ILO holds three kick-off briefing sessions for the project on Strengthening the Social and Solidarity Economy in Asia

The three country briefing sessions for Mongolia, Cambodia, and Thailand were held to introduce the Strengthening the Social and Solidarity Economy in Asia project to the ILO Constituents and social and solidarity economy (SSE) partners. The participants included representatives from governments, employers’, and workers’ organizations, SSE institutions, and other relevant stakeholders.

News | 29 November 2022
The project on Strengthening the Social and Solidarity Economy in Asia is being implemented in five countries in Asia (Cambodia, Kyrgyzstan, Mongolia, Thailand, and Vietnam). It aims to inform and create policy dialogue on the contributions of the SSE to decent work and sustainable development among policymakers, workers’ and employers’ organizations and development practitioners. The project outputs and outcomes are aligned with the Resolution concerning decent work and the social and solidarity economy adopted at the 110th International Labour Conference (ILC) in June 2022. The project deliverables will also be contributing to the implementation of the ILO’s office-wide strategy and action plan on decent work and the social and solidarity economy, endorsed by the 346th session of the ILO Governing Body in November 2022.

The project has established national advisory committees in all countries of the project. These committees will guide the national consultants in undertaking the mapping studies and in validating the findings. The mapping studies will serve to develop national definitions of the SSE that are based on and adapted from the international tripartite definition adopted at the 110th ILC. The national case studies will also identify capacity gaps based on the national priorities. Follow up policy dialogue sessions will be held to ensure that the study findings are disseminated nationally.

In Mongolia, the hybrid meeting was held on November 23, 2022, in Ulaanbaatar, bringing together government representatives (Ministry of Labour and Social Protection, Ministry of Food, Agriculture and Light Industry), Mongolian Employers’ Federation (MONEF), Confederation of Mongolian Trade Unions (CMTU) and ILO Ulaanbaatar Office and ILO’s Cooperatives, Social and Solidarity Economy Unit. The participants noted that this study should be inclusive in its case selection across regions and include sectors such as construction and artisanal and small-scale mining.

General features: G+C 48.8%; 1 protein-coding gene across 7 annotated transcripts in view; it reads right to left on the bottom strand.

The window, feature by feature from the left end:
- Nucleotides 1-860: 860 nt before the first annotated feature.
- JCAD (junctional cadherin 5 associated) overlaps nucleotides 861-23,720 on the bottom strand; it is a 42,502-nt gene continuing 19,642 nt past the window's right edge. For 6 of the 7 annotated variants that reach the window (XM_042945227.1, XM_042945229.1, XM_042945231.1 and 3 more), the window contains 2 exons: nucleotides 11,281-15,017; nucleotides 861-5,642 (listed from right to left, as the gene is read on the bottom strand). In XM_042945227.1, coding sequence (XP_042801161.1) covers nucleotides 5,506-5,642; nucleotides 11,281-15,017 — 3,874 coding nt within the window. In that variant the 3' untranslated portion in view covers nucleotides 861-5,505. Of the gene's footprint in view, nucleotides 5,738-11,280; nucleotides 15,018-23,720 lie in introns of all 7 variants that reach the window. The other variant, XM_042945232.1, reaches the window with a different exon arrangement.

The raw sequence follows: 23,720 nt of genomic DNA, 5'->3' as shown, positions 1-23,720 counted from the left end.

In Cambodia, the meeting was held on November 25, 2022, in Phnom Penh, bringing together ILO tripartite constituents (Ministry of Labour and Vocational Training, representative of trade union), other relevant ministries and departments, SSE supporting institutions and social entrepreneurs. The participants agreed that this report can be a first step to better understand the SSE landscape in the country and could elaborate a national definition of the social and solidarity economy. Participants stressed gender equality should be mainstreamed in the report. They also stressed community-based organizations of small-scale farmers should be included among the areas of focus. Many challenges were cited, including the NGOs that have transformed into private companies due to lack of funds to sustain their operations, limited policy coordination, and inadequacies of the legal and policy frameworks, that do not adequately suit the needs of the SSE entities in the country.

In Thailand, the meeting was held on November 29, 2022, in Bangkok, as part of the Thailand Decent Work Country Programme 2019-22’s Final Review and Formulation of the Thailand Decent Work Country Programme 2023-26 Meeting. Participants noted that while the term “social and solidarity economy” is relatively new in Thailand, it is closely aligned with the philosophy of sufficiency economy. Self-sufficiency and mutualism are fundamental to the Thai culture, as means toward strengthening communities, and enhancing economic prosperity.

The participants noted that there is a vibrant landscape of grassroots initiatives, such as cooperatives, community enterprises, savings and credit groups, and social enterprises registered under the Social Enterprise Promotion Act of 2019. The participants mentioned that it was important to arrive at a definition that is tailored and contextualized for Thailand. They also noted the need to ensure synergies with projects such as Japan International Labour Foundation’s initiative on Supporting Grassroots Activities through the International Employer’s and Worker’s Network (SGRA).

The ILO will hold project briefing sessions in Kyrgyzstan and Vietnam in the next months, and the national consultants will report the outcomes of the national advisory committee and present the national work plan at the second regional advisory committee meeting in January next year.

The ILO project on Strengthening the Social and Solidarity Economy in Asia is being implemented from 2019 to 2022 and funded by the Ministry of Employment and Labour, Republic of Korea.